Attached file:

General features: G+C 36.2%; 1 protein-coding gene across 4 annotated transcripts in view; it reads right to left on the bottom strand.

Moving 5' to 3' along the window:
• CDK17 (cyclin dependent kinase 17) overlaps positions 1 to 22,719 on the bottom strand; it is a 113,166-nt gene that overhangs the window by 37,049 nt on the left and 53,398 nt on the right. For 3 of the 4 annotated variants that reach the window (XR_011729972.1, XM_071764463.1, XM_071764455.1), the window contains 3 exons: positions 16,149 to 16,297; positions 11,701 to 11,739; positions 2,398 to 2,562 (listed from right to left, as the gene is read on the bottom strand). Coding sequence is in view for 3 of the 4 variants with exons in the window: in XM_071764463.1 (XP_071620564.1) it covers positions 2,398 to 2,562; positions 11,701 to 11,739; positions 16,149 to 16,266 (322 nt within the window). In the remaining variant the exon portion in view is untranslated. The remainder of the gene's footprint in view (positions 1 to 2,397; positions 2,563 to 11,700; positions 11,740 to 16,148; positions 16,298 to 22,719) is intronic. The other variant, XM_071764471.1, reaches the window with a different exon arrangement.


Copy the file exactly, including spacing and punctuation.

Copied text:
General features: G+C 36.2%; 1 protein-coding gene across 4 annotated transcripts in view; it reads right to left on the bottom strand.

Moving 5' to 3' along the window:
• CDK17 (cyclin dependent kinase 17) overlaps positions 1 to 22,719 on the bottom strand; it is a 113,166-nt gene that overhangs the window by 37,049 nt on the left and 53,398 nt on the right. For 3 of the 4 annotated variants that reach the window (XR_011729972.1, XM_071764463.1, XM_071764455.1), the window contains 3 exons: positions 16,149 to 16,297; positions 11,701 to 11,739; positions 2,398 to 2,562 (listed from right to left, as the gene is read on the bottom strand). Coding sequence is in view for 3 of the 4 variants with exons in the window: in XM_071764463.1 (XP_071620564.1) it covers positions 2,398 to 2,562; positions 11,701 to 11,739; positions 16,149 to 16,266 (322 nt within the window). In the remaining variant the exon portion in view is untranslated. The remainder of the gene's footprint in view (positions 1 to 2,397; positions 2,563 to 11,700; positions 11,740 to 16,148; positions 16,298 to 22,719) is intronic. The other variant, XM_071764471.1, reaches the window with a different exon arrangement.